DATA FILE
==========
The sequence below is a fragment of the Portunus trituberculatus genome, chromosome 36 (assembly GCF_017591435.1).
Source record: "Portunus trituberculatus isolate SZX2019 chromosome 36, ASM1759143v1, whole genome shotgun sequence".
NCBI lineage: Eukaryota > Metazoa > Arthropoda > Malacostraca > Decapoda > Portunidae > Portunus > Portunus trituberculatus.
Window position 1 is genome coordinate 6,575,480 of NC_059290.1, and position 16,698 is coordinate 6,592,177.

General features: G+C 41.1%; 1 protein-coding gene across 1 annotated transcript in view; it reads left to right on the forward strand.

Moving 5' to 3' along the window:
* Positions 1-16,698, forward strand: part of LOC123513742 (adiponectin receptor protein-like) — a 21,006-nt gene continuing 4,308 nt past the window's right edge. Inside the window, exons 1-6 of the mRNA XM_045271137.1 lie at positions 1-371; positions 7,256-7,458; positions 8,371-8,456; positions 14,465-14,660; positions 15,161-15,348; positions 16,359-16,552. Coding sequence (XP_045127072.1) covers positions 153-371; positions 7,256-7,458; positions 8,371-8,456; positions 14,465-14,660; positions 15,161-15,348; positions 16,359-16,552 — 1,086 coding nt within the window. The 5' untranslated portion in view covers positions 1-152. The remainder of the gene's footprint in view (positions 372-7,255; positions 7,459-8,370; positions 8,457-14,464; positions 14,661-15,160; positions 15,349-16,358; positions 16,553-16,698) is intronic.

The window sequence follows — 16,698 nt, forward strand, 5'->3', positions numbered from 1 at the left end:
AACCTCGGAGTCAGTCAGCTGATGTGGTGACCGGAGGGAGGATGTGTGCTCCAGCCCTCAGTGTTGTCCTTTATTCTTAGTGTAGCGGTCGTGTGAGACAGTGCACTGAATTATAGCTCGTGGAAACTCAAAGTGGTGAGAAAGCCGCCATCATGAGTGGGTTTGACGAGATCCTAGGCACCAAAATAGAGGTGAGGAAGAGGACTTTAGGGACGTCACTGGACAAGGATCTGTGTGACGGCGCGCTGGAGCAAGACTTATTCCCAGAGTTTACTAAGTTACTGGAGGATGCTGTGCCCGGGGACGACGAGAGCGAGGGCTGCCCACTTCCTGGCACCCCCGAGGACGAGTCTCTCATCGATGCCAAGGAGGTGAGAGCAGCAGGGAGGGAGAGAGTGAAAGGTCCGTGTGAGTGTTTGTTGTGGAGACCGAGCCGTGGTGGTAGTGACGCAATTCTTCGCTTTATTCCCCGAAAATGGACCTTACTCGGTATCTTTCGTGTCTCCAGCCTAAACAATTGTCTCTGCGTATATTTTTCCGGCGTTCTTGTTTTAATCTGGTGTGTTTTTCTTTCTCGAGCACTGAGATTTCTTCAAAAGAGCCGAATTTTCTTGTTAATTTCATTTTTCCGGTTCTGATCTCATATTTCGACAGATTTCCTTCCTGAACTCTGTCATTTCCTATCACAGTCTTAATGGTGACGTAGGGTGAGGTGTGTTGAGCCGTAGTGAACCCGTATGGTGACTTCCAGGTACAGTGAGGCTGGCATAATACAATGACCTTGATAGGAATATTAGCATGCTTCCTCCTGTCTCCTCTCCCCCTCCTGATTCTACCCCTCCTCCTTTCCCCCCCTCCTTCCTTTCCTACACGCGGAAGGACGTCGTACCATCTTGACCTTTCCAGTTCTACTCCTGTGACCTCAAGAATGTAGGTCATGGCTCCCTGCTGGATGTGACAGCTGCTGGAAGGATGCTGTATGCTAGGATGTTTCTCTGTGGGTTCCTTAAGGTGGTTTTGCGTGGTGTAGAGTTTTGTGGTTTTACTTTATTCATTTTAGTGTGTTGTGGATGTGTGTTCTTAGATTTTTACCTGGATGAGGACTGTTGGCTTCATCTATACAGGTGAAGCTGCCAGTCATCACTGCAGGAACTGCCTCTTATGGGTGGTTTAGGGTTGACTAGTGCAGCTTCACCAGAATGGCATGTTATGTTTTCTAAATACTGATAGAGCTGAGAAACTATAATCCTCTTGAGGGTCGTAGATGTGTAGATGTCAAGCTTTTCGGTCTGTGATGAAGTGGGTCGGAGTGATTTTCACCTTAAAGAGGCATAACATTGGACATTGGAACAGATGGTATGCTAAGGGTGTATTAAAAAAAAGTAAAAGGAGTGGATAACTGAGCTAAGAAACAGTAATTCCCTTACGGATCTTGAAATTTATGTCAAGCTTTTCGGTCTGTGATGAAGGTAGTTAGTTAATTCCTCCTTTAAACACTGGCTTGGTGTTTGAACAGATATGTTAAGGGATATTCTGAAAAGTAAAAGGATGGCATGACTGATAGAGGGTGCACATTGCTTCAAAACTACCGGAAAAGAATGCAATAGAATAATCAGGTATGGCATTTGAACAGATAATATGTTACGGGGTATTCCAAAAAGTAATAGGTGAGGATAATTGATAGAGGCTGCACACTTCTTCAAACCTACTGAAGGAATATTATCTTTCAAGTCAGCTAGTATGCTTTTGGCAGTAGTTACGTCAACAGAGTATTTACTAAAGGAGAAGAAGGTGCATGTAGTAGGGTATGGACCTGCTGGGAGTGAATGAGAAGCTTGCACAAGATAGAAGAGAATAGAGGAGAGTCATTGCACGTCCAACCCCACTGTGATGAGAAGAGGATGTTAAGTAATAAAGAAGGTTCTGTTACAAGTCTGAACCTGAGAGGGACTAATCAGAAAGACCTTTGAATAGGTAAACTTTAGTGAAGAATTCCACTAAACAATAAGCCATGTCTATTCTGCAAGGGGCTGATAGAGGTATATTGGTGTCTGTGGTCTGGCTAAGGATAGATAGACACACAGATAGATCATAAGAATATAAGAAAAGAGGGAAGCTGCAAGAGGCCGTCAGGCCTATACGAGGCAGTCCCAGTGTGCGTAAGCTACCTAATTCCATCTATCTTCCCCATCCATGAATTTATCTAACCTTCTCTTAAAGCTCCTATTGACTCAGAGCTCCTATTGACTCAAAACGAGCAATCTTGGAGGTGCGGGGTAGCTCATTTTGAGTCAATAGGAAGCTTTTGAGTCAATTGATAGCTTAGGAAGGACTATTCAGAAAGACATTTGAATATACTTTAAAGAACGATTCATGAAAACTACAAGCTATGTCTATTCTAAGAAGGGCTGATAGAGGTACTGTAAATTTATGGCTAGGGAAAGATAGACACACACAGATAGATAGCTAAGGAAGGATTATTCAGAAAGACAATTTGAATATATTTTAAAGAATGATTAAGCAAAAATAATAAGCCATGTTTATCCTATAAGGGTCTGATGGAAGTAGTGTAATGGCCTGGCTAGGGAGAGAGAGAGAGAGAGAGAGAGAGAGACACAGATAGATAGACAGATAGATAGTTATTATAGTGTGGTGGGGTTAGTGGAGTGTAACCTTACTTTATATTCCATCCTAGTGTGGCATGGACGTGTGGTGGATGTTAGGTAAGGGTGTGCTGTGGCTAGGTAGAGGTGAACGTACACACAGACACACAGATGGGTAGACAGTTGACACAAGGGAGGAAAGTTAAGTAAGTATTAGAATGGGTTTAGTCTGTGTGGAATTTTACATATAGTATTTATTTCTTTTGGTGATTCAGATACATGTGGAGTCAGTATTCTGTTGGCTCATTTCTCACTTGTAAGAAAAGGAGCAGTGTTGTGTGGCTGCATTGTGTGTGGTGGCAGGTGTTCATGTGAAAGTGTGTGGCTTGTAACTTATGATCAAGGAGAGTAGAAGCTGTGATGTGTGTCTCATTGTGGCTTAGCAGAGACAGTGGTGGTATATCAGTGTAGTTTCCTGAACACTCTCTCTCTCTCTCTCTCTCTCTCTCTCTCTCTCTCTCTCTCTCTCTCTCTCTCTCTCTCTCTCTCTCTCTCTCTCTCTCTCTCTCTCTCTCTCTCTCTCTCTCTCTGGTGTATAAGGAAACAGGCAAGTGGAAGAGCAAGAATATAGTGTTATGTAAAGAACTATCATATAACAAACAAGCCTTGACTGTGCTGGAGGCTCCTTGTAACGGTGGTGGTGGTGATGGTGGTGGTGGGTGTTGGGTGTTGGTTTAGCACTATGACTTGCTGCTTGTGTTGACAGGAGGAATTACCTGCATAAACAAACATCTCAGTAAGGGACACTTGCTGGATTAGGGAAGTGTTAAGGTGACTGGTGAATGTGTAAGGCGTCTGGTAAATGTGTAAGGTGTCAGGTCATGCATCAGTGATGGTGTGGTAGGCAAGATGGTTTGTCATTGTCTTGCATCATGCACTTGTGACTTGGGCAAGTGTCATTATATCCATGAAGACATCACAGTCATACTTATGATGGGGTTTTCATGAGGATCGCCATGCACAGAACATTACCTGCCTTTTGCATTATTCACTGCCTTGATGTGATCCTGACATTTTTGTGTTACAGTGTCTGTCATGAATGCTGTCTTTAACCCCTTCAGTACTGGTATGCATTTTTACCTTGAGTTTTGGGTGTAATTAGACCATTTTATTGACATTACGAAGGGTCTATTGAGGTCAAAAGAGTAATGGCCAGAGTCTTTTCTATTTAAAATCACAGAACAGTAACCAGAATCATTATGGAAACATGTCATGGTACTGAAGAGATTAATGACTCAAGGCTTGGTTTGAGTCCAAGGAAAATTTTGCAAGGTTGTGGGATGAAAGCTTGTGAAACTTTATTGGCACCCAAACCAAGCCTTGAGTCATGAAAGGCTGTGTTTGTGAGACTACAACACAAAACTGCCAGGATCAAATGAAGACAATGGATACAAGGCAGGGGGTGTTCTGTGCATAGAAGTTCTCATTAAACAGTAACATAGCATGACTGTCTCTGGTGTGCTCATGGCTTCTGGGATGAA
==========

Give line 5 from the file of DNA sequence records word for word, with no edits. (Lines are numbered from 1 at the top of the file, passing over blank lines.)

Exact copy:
General features: G+C 41.1%; 1 protein-coding gene across 1 annotated transcript in view; it reads left to right on the forward strand.